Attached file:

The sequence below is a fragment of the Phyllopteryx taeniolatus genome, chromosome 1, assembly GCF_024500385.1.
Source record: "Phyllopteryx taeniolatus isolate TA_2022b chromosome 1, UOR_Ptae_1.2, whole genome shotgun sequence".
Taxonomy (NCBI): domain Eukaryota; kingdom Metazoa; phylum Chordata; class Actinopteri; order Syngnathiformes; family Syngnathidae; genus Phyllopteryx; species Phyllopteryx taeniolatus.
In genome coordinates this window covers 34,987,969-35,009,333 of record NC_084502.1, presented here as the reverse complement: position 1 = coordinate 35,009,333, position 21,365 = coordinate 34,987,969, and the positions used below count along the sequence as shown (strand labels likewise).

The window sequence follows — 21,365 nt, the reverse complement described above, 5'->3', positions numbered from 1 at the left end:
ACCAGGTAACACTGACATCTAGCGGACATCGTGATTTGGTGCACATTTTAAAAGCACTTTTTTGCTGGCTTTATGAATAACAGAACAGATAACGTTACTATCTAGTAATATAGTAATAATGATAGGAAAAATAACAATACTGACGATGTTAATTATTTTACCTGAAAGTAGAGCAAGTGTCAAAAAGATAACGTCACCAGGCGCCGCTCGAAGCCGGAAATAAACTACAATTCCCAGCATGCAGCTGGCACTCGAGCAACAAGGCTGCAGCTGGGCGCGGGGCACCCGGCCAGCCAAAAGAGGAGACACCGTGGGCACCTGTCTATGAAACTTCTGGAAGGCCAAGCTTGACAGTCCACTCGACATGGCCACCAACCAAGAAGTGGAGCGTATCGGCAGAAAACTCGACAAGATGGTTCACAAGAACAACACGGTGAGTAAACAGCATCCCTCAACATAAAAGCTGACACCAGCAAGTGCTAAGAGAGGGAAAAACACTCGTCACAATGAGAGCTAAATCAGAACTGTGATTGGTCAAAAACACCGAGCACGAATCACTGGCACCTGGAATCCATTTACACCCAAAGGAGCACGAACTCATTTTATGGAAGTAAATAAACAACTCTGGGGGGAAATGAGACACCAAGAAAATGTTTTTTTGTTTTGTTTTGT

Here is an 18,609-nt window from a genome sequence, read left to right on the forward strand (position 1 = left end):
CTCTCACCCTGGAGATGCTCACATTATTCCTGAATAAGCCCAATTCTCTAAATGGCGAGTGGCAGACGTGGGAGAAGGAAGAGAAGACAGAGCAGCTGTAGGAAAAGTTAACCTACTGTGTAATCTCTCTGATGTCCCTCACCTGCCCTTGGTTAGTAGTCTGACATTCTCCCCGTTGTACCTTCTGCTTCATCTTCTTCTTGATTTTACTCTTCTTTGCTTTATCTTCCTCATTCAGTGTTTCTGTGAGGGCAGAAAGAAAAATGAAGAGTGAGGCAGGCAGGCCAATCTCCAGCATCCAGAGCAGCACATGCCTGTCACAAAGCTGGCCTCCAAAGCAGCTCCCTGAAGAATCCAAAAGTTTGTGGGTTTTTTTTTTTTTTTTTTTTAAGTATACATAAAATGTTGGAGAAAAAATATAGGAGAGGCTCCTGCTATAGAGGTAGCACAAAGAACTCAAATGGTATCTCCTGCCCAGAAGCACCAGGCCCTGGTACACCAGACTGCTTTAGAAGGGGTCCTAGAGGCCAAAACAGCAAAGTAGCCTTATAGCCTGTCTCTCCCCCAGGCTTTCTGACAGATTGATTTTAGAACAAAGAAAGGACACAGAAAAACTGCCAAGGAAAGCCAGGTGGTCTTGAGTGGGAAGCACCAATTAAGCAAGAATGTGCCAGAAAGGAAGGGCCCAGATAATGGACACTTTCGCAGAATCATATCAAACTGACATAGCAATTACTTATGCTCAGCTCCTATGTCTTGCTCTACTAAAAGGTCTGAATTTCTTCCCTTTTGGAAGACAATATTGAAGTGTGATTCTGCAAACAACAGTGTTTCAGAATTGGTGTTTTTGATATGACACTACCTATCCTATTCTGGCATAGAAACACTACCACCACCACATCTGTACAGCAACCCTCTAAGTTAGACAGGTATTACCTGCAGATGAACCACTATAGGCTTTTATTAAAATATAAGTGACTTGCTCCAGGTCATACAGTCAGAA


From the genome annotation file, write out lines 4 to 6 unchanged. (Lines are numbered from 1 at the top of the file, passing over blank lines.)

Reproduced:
In genome coordinates this window covers 34,987,969-35,009,333 of record NC_084502.1, presented here as the reverse complement: position 1 = coordinate 35,009,333, position 21,365 = coordinate 34,987,969, and the positions used below count along the sequence as shown (strand labels likewise).

The window sequence follows — 21,365 nt, the reverse complement described above, 5'->3', positions numbered from 1 at the left end:
ACCAGGTAACACTGACATCTAGCGGACATCGTGATTTGGTGCACATTTTAAAAGCACTTTTTTGCTGGCTTTATGAATAACAGAACAGATAACGTTACTATCTAGTAATATAGTAATAATGATAGGAAAAATAACAATACTGACGATGTTAATTATTTTACCTGAAAGTAGAGCAAGTGTCAAAAAGATAACGTCACCAGGCGCCGCTCGAAGCCGGAAATAAACTACAATTCCCAGCATGCAGCTGGCACTCGAGCAACAAGGCTGCAGCTGGGCGCGGGGCACCCGGCCAGCCAAAAGAGGAGACACCGTGGGCACCTGTCTATGAAACTTCTGGAAGGCCAAGCTTGACAGTCCACTCGACATGGCCACCAACCAAGAAGTGGAGCGTATCGGCAGAAAACTCGACAAGATGGTTCACAAGAACAACACGGTGAGTAAACAGCATCCCTCAACATAAAAGCTGACACCAGCAAGTGCTAAGAGAGGGAAAAACACTCGTCACAATGAGAGCTAAATCAGAACTGTGATTGGTCAAAAACACCGAGCACGAATCACTGGCACCTGGAATCCATTTACACCCAAAGGAGCACGAACTCATTTTATGGAAGTAAATAAACAACTCTGGGGGGAAATGAGACACCAAGAAAATGTTTTTTTGTTTTGTTTTGT